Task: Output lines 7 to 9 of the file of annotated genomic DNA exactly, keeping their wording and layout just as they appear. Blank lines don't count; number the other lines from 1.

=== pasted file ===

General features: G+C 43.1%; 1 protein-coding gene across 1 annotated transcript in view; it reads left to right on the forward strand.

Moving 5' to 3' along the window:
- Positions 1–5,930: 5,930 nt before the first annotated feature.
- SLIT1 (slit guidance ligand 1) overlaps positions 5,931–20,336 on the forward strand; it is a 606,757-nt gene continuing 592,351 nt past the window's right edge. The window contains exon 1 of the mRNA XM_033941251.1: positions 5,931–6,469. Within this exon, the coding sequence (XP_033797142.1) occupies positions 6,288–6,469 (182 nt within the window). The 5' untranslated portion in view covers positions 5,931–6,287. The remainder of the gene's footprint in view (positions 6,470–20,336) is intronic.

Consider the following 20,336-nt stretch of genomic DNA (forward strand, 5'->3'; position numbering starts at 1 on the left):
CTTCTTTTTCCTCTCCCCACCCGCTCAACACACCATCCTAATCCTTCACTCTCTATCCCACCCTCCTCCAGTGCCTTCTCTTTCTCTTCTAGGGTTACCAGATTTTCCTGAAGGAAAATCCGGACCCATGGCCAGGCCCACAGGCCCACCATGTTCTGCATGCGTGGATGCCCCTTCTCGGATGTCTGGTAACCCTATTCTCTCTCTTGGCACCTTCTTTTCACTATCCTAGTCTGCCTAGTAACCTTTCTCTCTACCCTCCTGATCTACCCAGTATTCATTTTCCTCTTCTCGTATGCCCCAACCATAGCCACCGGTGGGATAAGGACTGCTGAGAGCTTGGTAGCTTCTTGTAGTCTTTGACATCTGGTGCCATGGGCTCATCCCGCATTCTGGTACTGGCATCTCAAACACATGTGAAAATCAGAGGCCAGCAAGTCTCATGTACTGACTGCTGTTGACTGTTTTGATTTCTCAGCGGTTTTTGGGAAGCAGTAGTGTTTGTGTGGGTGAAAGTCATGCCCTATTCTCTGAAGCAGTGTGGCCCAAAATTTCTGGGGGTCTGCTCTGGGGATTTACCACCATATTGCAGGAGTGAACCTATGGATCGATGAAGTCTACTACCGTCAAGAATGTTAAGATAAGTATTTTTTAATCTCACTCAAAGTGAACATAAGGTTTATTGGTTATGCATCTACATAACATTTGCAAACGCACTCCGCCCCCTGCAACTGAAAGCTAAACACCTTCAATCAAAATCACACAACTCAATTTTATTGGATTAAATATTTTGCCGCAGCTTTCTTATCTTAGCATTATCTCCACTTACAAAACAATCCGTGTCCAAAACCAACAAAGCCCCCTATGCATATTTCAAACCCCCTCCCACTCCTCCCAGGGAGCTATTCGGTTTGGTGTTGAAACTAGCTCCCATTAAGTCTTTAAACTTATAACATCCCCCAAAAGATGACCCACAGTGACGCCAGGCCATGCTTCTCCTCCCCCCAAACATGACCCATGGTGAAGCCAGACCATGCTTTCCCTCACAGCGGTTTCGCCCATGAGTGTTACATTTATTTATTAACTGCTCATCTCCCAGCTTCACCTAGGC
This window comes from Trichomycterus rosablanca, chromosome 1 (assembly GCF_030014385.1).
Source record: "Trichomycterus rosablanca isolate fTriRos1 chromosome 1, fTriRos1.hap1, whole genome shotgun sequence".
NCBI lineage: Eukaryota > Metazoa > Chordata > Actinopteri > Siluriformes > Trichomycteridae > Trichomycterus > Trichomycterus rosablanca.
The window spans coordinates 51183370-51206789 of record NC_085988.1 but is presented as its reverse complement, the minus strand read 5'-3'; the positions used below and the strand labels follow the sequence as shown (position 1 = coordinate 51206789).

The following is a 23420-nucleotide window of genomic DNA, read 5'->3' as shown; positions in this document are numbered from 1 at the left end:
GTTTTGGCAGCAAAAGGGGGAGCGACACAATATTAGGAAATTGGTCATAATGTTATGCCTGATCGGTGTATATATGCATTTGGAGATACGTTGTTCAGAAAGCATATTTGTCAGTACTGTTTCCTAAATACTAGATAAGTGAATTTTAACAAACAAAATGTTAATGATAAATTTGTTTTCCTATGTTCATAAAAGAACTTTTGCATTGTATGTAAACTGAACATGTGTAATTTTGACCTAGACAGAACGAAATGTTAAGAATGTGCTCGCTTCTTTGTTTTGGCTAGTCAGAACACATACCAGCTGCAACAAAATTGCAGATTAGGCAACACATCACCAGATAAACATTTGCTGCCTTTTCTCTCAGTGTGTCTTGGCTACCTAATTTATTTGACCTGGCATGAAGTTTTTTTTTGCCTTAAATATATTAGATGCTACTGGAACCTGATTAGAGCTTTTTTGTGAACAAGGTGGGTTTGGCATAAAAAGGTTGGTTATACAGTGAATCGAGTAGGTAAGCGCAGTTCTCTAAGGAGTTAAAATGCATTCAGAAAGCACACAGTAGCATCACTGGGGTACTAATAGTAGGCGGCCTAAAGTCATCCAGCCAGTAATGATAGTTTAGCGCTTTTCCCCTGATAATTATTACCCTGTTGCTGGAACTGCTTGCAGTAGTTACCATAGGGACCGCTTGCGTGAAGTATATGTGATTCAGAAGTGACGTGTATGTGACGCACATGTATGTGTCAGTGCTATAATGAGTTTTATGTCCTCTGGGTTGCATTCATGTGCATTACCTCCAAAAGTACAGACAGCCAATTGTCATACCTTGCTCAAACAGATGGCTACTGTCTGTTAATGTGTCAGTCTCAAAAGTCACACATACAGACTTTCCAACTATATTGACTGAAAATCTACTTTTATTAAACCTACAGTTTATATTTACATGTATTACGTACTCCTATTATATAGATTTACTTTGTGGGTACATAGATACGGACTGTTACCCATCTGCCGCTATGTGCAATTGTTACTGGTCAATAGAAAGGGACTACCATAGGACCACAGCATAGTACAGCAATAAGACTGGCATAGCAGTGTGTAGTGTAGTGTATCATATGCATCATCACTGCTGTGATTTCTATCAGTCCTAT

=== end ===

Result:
This window comes from Trichomycterus rosablanca, chromosome 1 (assembly GCF_030014385.1).
Source record: "Trichomycterus rosablanca isolate fTriRos1 chromosome 1, fTriRos1.hap1, whole genome shotgun sequence".
NCBI lineage: Eukaryota > Metazoa > Chordata > Actinopteri > Siluriformes > Trichomycteridae > Trichomycterus > Trichomycterus rosablanca.